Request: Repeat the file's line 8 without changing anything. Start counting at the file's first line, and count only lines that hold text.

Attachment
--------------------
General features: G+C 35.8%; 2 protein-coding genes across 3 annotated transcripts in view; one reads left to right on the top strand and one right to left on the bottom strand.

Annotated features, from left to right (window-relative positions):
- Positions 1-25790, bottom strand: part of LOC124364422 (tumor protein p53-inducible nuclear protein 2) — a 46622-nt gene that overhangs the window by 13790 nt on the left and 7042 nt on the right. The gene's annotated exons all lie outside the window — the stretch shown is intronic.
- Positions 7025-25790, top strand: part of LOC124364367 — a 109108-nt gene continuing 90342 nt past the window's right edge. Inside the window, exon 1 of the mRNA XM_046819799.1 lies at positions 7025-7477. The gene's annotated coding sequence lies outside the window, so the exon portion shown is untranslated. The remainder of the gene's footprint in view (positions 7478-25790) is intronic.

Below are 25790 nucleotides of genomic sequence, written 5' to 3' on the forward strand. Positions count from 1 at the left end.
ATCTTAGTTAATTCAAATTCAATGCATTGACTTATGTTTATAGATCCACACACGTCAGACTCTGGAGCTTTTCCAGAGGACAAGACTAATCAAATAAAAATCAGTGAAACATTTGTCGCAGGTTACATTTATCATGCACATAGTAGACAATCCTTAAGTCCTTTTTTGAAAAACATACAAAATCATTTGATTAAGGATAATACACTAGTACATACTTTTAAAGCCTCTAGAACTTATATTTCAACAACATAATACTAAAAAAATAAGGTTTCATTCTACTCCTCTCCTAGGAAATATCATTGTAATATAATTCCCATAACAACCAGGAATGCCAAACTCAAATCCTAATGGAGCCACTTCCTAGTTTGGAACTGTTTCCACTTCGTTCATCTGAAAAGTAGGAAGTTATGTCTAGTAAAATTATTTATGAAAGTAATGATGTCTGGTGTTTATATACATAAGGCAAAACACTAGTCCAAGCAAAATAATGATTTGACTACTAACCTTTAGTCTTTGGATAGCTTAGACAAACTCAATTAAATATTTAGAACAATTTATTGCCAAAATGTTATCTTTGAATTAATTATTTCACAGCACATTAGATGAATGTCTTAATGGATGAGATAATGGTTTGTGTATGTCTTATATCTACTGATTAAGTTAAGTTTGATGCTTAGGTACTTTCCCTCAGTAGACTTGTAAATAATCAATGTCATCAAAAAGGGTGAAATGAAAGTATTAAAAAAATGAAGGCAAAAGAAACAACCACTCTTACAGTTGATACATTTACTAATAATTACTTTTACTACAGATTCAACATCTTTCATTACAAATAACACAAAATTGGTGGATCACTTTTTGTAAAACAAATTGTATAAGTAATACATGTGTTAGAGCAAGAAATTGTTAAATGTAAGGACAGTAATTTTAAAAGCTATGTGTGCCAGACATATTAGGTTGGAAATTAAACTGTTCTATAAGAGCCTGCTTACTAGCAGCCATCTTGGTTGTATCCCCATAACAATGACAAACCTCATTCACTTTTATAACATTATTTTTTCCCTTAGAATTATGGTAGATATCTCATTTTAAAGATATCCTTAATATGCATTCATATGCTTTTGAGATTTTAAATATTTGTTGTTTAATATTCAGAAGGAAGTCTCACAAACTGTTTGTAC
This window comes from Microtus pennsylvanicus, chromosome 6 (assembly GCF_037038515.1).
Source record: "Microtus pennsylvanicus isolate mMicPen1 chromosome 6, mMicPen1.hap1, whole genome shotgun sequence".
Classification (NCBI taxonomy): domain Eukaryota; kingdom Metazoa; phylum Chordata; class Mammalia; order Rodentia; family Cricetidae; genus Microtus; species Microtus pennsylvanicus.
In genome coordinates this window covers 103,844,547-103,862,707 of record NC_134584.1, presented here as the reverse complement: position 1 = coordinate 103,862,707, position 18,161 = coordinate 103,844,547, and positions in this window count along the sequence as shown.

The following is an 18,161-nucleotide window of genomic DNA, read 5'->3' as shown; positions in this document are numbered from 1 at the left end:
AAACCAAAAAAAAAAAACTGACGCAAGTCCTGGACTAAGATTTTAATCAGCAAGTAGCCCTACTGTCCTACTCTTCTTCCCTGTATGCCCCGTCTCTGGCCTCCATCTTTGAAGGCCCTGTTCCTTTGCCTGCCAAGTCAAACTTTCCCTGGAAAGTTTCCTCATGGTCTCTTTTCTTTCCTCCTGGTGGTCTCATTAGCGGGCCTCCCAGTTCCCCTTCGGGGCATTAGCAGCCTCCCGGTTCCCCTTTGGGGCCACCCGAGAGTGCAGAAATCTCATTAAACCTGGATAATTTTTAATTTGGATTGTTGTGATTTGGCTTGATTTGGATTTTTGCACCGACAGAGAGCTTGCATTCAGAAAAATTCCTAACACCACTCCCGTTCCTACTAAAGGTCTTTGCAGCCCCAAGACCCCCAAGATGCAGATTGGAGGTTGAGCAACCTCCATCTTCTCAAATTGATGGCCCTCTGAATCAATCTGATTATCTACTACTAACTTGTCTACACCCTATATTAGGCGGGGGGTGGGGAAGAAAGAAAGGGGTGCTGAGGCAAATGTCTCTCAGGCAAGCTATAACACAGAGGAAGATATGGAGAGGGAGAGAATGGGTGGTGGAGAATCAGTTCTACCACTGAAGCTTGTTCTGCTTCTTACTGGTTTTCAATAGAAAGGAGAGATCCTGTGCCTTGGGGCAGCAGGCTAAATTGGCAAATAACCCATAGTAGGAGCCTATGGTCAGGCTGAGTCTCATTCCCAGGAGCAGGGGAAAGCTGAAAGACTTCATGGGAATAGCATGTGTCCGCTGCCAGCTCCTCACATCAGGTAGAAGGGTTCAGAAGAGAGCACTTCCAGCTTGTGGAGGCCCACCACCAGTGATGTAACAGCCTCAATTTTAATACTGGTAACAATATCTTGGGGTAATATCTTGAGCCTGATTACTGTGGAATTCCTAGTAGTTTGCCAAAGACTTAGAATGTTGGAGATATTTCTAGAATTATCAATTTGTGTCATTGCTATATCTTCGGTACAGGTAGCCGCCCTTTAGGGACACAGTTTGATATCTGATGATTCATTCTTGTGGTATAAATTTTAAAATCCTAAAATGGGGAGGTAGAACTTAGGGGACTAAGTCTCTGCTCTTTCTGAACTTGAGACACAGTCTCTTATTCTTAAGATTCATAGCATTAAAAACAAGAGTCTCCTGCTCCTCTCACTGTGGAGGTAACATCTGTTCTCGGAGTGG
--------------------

Source record: "Microtus pennsylvanicus isolate mMicPen1 chromosome 6, mMicPen1.hap1, whole genome shotgun sequence".